In several forums and on different occasions, Rancho Mirage Dermatologist Dr. Wendy Roberts has spoken vocally about the apparent lack of skin cancer recognition in patients of color. While she recognizes that Caucasians are at higher risk for skin cancer, non-Caucasians are essentially not immune at all from the chronic disease. Due to this attitude, dark skin color individuals are often diagnosed at a later stage when the cancer has already become difficult to treat.
True enough, a new L’Oréal Research and Innovation study supported the notion that skin cancer does not discriminate, and that it exists in all populations regardless of skin color. This lack of skin cancer recognition in patients of color is a problem and poses a serious health threat if left untreated. After all, skin cancer is highly curable if detected early. The topnotch dermatologist in Dr. Roberts constantly reminds individuals of color to be aware of their risk and be vigilant about protecting their skin from the sun, as well as seeking help with skin lesions that do not heal.
That said, Dr. Roberts is keenly aware of the benefits of sunshine as a great source for Vitamin D or the so-called sunshine vitamin, which is essential to an individual’s overall health. In other words, she does not want the risk of skin cancer to keep you from avoiding the sun altogether. Thus, Dr. Roberts and L’Oréal advocate for everybody to practice safe-sun exposure.
Here then are a few tips to keeping one’s skin beautiful and cancer-free:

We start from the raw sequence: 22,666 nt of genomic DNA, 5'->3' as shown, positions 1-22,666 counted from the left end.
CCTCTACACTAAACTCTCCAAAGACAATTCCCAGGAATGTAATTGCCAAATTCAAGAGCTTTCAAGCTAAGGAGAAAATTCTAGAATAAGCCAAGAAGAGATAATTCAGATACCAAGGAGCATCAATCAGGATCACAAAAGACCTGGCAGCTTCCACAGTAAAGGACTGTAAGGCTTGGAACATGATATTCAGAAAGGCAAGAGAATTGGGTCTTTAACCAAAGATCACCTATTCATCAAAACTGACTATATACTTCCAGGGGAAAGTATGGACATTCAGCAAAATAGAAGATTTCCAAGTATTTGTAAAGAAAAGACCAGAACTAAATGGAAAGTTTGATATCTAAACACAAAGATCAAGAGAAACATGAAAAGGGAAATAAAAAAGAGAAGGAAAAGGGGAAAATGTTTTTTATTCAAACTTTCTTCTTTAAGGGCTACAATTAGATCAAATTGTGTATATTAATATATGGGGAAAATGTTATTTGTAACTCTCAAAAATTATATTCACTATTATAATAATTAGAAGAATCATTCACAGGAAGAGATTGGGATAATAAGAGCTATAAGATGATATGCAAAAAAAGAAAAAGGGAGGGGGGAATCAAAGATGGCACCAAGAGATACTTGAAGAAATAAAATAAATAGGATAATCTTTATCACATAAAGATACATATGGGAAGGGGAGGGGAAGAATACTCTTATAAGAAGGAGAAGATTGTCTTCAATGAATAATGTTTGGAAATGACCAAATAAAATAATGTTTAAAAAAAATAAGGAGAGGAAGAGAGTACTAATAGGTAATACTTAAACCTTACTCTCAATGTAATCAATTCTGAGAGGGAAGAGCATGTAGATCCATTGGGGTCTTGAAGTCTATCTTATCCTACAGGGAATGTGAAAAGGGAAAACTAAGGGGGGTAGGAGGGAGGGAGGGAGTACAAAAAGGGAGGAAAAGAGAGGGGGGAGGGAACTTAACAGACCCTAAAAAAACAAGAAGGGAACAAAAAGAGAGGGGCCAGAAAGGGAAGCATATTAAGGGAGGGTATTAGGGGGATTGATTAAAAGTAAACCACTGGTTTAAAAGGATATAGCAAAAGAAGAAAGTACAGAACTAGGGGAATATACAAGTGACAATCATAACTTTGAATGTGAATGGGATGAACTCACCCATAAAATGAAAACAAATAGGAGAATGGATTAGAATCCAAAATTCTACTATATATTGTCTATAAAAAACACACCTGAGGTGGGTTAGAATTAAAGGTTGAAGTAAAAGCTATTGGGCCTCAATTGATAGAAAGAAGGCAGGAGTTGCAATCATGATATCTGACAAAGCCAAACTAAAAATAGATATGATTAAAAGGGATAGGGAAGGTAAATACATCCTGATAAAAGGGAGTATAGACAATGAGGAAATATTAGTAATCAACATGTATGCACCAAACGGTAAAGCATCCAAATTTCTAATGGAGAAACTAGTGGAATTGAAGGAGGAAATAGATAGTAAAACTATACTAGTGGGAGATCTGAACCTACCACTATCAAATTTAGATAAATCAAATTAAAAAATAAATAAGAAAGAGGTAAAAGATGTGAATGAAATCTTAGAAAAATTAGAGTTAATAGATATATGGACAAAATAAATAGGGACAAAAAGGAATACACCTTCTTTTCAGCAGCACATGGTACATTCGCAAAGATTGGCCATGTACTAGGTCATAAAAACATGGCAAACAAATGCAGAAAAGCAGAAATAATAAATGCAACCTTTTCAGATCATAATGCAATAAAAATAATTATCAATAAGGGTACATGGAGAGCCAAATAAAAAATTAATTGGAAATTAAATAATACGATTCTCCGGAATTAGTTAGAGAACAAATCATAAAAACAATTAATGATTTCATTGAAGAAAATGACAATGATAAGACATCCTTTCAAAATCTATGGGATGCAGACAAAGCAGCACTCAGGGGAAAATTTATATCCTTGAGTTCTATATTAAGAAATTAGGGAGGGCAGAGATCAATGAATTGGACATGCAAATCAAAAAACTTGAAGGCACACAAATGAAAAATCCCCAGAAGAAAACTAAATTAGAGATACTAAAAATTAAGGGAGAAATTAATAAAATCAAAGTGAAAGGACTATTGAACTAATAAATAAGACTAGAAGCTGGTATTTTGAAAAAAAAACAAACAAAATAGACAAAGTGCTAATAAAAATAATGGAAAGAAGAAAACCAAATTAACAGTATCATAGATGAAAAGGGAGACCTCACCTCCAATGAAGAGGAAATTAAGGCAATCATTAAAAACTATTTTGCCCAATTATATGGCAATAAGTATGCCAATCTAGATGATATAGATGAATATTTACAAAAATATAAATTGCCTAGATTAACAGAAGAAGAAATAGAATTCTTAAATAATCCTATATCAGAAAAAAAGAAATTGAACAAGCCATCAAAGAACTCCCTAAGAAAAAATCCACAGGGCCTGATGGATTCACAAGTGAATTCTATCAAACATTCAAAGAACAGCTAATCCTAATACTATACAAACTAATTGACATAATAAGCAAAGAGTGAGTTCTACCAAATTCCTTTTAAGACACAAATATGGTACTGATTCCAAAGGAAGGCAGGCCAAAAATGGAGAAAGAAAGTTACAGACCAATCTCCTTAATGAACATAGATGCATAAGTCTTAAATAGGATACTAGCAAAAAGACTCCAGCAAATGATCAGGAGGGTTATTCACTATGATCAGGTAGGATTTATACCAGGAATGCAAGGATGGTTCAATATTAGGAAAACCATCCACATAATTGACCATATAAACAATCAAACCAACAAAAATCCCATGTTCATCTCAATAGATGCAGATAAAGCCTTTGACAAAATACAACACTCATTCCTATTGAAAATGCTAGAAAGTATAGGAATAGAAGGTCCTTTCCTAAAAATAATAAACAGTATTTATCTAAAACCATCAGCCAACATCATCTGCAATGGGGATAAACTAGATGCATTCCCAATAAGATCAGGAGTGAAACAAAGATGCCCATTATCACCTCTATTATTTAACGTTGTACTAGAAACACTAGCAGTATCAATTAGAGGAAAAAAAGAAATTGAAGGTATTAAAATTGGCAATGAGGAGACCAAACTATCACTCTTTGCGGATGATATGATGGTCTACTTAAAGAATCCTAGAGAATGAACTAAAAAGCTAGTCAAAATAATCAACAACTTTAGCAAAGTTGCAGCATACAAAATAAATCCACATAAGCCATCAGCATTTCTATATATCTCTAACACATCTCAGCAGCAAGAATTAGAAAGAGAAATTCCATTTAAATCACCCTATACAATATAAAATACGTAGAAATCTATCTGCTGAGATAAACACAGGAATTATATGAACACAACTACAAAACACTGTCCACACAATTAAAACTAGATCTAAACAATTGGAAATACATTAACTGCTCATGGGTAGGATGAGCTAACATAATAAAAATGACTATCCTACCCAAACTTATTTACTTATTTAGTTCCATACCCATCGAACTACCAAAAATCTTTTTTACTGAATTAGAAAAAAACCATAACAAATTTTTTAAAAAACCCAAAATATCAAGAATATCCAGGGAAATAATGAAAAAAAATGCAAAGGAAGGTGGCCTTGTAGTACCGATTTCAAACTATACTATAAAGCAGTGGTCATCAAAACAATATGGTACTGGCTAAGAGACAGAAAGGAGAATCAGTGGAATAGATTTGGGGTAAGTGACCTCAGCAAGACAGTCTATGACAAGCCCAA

- Apply sunscreen. Even on days where sun exposure is limited, it’s important to use sunscreen. Try to find a facial moisturizer with sunscreen at the very least. If one has to spend a lot of time in the sun, use a product with SPF 30 and let it dry sufficiently before heading outside. Don’t forget to reapply.
- Cloudy days still put an individual at risk. One might not be able to see the sun, but it does not mean that the day is safe from UV rays. Protect one’s skin as usual — don’t change behaviors simply because of the overcast skies.
- Avoid peak sun hours. UV rays are typically strongest in the summer between 10AM and 3PM, when the sun is high in the sky. Try to limit one’s exposure during these high-risk hours.
- Wear a hat and protect oneself from the sun in style. A wide brim straw hat will protect both one’s hair and skin from harmful UV rays.
- Know one’s skin. Become familiar with it so that it is easier to recognize any changes.
L’Oréal has been a leader in photoprotection research for over thirty years. The company is working to educate all races about the risks of sun exposure. Dr. Wendy Roberts is a preeminent board certified physician based in Rancho Mirage, California.